Off to our east is a wave that just splashed off the African coast and could be an interesting and possible major player down the road but given the history so far this year, only time will surely tell. However, it has splashed at a low latitude and is moving west and is expected to continue this trek. Being so close to the equator, it has no chance of spinning up at the moment so it will take some time to escape that grip and gain some latitude plus get into a more favorable environment. But if it does, someplace is gonna get an unwelcome visitor.

Dave 


... Older discussions >>

Current Tropical Weather Outlook (NHC/TPC):
Accompanying satellite image (pop-up, source: NHC)
NWS NATIONAL HURRICANE CENTER MIAMI FL
200 PM EDT MON SEP 26 2016

For the North Atlantic...Caribbean Sea and the Gulf of Mexico:

Showers and thunderstorms associated with a broad area of low
pressure located about 950 miles east-southeast of the Windward
Islands have increased and become slightly better organized since
yesterday.  Environmental conditions remain conducive for
development, and a tropical depression is likely to form during the
next day or two while the system moves westward to west-
northwestward at 15 to 20 mph.  Interests in the eastern and
central Caribbean Sea, including the northern coast of South
America, should monitor the progress of this system.  Regardless of
development, heavy rains and strong gusty winds, possibly to
tropical storm force, are expected to spread over the Windward
Islands and portions of the southern Lesser Antilles beginning
late Tuesday or Wednesday. An Air Force Hurricane Hunter aircraft is
scheduled to investigate this disturbance on Tuesday afternoon.
* Formation chance through 48 hours...high...70 percent
* Formation chance through 5 days...high...90 percent

Shower activity has redeveloped in association with the remnants of
Lisa, located about 700 miles southwest of the Azores.  This system
is expected to merge with a cold front on Tuesday before
regeneration into a tropical cyclone can occur.
* Formation chance through 48 hours...low...10 percent
* Formation chance through 5 days...low...10 percent

Widespread cloudiness and thunderstorms over the southwestern Gulf
of Mexico are associated with a trough of low pressure that is
drifting westward.  Upper-level winds are not expected to be
conducive for significant development before this system moves
inland over northeastern Mexico.
* Formation chance through 48 hours...low...10 percent
* Formation chance through 5 days...low...10 percent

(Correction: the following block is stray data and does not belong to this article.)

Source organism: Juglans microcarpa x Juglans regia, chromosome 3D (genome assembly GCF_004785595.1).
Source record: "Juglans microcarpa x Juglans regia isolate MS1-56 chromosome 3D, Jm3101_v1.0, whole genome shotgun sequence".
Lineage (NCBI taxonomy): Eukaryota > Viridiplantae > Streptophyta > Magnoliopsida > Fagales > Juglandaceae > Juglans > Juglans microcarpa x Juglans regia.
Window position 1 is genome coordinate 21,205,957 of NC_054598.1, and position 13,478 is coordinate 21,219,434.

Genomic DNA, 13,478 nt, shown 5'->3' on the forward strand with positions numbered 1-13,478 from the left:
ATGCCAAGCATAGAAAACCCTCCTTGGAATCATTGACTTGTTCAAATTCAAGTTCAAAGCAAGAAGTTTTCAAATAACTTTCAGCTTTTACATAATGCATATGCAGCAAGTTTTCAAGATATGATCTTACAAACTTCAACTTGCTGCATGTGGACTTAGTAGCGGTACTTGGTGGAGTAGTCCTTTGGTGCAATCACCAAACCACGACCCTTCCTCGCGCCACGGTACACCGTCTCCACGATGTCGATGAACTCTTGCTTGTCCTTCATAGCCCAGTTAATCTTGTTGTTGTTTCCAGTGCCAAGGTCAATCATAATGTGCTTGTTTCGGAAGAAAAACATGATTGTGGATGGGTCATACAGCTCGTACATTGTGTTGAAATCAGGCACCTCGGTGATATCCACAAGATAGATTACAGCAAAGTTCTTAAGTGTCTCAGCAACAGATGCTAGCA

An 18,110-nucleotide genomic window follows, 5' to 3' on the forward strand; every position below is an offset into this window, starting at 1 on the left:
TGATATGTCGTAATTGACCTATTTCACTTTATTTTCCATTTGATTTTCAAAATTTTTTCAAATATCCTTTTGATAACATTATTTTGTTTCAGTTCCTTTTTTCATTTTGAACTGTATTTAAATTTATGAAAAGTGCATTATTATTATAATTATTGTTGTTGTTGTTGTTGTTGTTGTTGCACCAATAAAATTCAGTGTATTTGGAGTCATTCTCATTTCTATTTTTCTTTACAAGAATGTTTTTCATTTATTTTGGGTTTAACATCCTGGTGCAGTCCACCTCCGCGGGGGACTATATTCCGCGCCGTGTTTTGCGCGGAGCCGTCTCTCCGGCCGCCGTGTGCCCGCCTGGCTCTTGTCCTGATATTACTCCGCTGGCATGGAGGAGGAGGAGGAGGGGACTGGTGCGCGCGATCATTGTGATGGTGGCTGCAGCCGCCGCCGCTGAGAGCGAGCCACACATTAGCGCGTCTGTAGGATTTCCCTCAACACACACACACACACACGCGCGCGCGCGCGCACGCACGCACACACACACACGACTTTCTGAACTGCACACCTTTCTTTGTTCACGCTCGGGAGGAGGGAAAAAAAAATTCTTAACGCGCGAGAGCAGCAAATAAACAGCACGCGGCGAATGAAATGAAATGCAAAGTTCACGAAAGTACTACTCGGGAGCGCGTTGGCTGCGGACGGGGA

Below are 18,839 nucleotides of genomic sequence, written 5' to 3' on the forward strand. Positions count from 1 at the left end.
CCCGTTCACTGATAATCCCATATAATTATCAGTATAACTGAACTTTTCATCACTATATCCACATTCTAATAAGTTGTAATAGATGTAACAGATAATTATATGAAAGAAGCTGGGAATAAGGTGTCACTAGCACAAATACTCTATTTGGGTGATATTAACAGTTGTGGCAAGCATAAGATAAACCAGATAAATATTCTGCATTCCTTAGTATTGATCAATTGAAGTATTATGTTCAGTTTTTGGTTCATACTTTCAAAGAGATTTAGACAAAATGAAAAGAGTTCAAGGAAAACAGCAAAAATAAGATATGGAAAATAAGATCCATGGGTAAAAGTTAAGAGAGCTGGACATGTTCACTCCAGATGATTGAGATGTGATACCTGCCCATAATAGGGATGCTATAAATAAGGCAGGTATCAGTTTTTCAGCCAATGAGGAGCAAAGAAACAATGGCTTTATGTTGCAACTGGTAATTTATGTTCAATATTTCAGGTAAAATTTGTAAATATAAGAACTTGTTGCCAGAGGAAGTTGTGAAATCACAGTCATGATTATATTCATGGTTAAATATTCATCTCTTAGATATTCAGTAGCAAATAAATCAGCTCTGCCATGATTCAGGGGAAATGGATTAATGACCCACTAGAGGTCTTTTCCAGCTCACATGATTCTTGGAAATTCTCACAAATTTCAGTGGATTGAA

$$
Forecaster Kimberlain
More detail in the Tropical Weather Discussion or view the Graphicast Image

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Latest local updates from the special
hurricane correspondents on the islands:
- Dominica [Sep 26 10:21]
- Nevis [Sep 26 9:11]
- St.Lucia [Sep 26 8:18]
- Grenada [Sep 26 7:25]
- Trinidad & Tobago [Sep 26 5:59]
- Curaçao [Sep 25 23:32]
- St.Croix [Sep 25 22:30]
- Antigua [Sep 25 14:44]
- St.Maarten/St.Martin [Sep 25 12:28]
- Bermuda [Sep 23 23:11]
- Vieques (PR) [Sep 22 20:09]
- Barbados [Sep 22 15:54]
- St.Kitts [Sep 19 7:28]
- Cayman Islands [Sep 11 19:51]
- Florida Keys [Sep 6 17:03]
- Puerto Rico [Sep 5 20:58]
- St.Thomas [Sep 5 16:59]
- Guadeloupe [Sep 5 11:55]
- Montserrat [Sep 4 18:35]
- St.John [Sep 2 10:22]
- Saba [Sep 1 7:56]
- Culebra (PR) [Sep 1 6:36]
- Bonaire [Aug 28 15:10]
- Turks & Caicos [Aug 27 11:04]
- Anguilla [Aug 26 14:48]
- Dominican Republic [Aug 25 10:52]
- Tortola & Virgin Gorda [Aug 20 16:57]
- Haiti [Aug 20 6:36]
- Belize [Aug 7 10:43]
- Jamaica [Aug 1 6:44]

Only reports received for this season are listed. See the archive for previous years.

Links to excellent websites:
- Navy/NRL Monterey
- WeatherUnderground
- NOAA/NESDIS (floater loops)
- RAMSDIS Imagery
- Radar Composite - E-Carib.
- Caribbean/Atl. buoy data
- RT model guidance (RAL/NCAR)
- STORM2K forum
- Tracking Waves (McNoldy)
- more...

Storm definitions by wind speed:
- Tropical Depression <39mph
- Tropical Storm 39-73mph
- Cat.1 Hurricane 74-95mph
- Cat.2 Hurricane 96-110mph
- Cat.3 Hurricane 111-129mph
- Cat.4 Hurricane 130-156mph
- Cat.5 Hurricane >=157mph
More info in the Practical Guide



- - - Local hurricane correspondents wanted! - - -